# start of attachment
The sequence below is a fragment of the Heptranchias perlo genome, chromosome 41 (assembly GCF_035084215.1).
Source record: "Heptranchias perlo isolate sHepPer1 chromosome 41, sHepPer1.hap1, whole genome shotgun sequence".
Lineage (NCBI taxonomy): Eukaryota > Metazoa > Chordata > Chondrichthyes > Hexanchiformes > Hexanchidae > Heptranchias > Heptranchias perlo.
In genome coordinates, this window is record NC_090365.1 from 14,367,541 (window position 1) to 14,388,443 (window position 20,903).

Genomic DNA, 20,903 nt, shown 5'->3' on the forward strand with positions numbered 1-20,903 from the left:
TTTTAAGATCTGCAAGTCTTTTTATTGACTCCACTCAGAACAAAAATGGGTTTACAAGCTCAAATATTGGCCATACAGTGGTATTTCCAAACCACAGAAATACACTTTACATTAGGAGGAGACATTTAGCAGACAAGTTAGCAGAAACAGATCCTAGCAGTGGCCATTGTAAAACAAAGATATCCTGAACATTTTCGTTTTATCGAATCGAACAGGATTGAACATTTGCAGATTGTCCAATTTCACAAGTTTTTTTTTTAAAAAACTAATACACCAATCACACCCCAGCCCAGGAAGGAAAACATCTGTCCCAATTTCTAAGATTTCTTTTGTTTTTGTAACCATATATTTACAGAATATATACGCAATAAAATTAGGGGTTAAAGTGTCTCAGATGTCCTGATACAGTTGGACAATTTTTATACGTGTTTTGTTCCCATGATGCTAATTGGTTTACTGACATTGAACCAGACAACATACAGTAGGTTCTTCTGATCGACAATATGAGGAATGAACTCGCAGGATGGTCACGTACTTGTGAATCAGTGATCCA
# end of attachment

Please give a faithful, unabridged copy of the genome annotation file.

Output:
The sequence below is a fragment of the Heptranchias perlo genome, chromosome 41 (assembly GCF_035084215.1).
Source record: "Heptranchias perlo isolate sHepPer1 chromosome 41, sHepPer1.hap1, whole genome shotgun sequence".
Lineage (NCBI taxonomy): Eukaryota > Metazoa > Chordata > Chondrichthyes > Hexanchiformes > Hexanchidae > Heptranchias > Heptranchias perlo.
In genome coordinates, this window is record NC_090365.1 from 14,367,541 (window position 1) to 14,388,443 (window position 20,903).

Genomic DNA, 20,903 nt, shown 5'->3' on the forward strand with positions numbered 1-20,903 from the left:
TTTTAAGATCTGCAAGTCTTTTTATTGACTCCACTCAGAACAAAAATGGGTTTACAAGCTCAAATATTGGCCATACAGTGGTATTTCCAAACCACAGAAATACACTTTACATTAGGAGGAGACATTTAGCAGACAAGTTAGCAGAAACAGATCCTAGCAGTGGCCATTGTAAAACAAAGATATCCTGAACATTTTCGTTTTATCGAATCGAACAGGATTGAACATTTGCAGATTGTCCAATTTCACAAGTTTTTTTTTTAAAAAACTAATACACCAATCACACCCCAGCCCAGGAAGGAAAACATCTGTCCCAATTTCTAAGATTTCTTTTGTTTTTGTAACCATATATTTACAGAATATATACGCAATAAAATTAGGGGTTAAAGTGTCTCAGATGTCCTGATACAGTTGGACAATTTTTATACGTGTTTTGTTCCCATGATGCTAATTGGTTTACTGACATTGAACCAGACAACATACAGTAGGTTCTTCTGATCGACAATATGAGGAATGAACTCGCAGGATGGTCACGTACTTGTGAATCAGTGATCCA